DOWN FOR THE COUNT
Direction to Eugene O'Neill's Monte Cristo home and childhood
by CRISTOFER GROSS
Between June 28 and July 12, 2008, some aspiring theater critics gathered in Waterford, Connecticut for the annual National Critics Institute, a ‘boot camp’ for working writers interested in reviewing theater. The two-week program sits in the middle of the O’Neill’s six-week musical and play development festival at the Eugene O’Neill Theater Center, a cluster of century-old structures that house theaters, offices, meeting rooms, residences and a bubbling watering hole named Blue Gene's.
The complex is located a short drive from Monte Cristo, Eugene O'Neill's boyhood home. Six years ago, I was part of the nine-member Class of 2008, which marked the NCI’s 40th Anniversary. We ranged in age from 23 to 55 and in point-of-origin from Vermont to California.
I had come the farthest, by either measure.
It is no exaggeration to say that within 24 hours of arriving on campus, we had penetrated deep into the heart of American drama.
Our first morning, July 8, was to be spent getting the stage director’s perspective on theater productions from J Ranelli, a previous Interim Executive Director at the O’Neill. His classroom would be Monte Cristo Cottage, Eugene O’Neill’s boyhood summer home and the setting for both Ah, Wilderness, his only comedy, and Long Day’s Journey Into Night, a searing autobiographical exposé.
The two-story New London cottage, a few miles east of Waterford, still has the wide porch that young O’Neill looked from a century ago. The hedge he would have seen (the one Edmund and his father trim in Journey) still grows at the bottom of the raked front yard. Beyond it, across narrow Pequot Avenue, are more old homes and Connecticut’s Thames River.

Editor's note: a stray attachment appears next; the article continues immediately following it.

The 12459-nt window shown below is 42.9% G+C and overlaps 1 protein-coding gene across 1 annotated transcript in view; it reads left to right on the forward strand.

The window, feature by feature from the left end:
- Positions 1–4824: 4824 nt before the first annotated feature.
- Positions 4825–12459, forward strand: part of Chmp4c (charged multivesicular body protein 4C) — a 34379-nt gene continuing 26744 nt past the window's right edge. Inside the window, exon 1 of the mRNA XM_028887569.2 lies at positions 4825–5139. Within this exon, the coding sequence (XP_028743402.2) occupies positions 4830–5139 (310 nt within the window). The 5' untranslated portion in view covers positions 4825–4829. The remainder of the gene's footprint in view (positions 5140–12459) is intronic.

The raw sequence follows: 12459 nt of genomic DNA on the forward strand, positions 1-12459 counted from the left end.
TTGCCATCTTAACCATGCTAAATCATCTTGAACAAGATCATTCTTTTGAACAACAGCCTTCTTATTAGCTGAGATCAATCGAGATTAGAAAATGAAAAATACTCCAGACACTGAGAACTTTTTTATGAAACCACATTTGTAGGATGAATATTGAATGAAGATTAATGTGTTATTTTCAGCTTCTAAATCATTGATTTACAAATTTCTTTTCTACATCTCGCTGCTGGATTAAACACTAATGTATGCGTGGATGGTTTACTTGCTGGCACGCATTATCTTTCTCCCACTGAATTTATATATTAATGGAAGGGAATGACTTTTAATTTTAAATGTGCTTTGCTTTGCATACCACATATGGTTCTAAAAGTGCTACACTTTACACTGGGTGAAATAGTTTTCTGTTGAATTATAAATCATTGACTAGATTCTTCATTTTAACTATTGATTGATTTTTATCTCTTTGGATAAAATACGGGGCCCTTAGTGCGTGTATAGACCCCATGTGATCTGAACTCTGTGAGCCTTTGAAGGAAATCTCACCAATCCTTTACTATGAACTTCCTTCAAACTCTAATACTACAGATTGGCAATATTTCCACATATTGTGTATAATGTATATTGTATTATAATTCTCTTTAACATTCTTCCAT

The O’Neills sold the house in the 1920s. Two subsequent owners made no substantial renovations over the ensuing half-century, and in 1971 it was declared an Historic Landmark. Three years later it was purchased by the O’Neill Theater Center and used for meetings and a library for scholars and artists to read O’Neill documents in the rooms where he once read. In 2005 it was opened to the public for tours and study.
Ranelli was alone in the house when we arrived and greeted us like its proud custodian. He led us to a small, paneled sitting room where windows on three sides blazed with morning light. We gathered folding chairs around a center table and opened our copies of Long Day’s Journey to where O’Neill gave instructions on how a production's set should look. The stage directions were extremely detailed, which seemed odd for a play his will stipulated could never be performed, only read, and then not before he had been dead for 25 years.
As it turned out, only three years after his death in 1953, his widow, Carlotta O’Neill, who had received the play as an anniversary present, sanctioned its production in Sweden, New Haven, and New York. The impact was extraordinary. José Quintero’s Broadway staging earned O’Neill a posthumous Pulitzer Prize in 1957 and set off a string of revivals that re-established him as a founding father of American dramatic literature.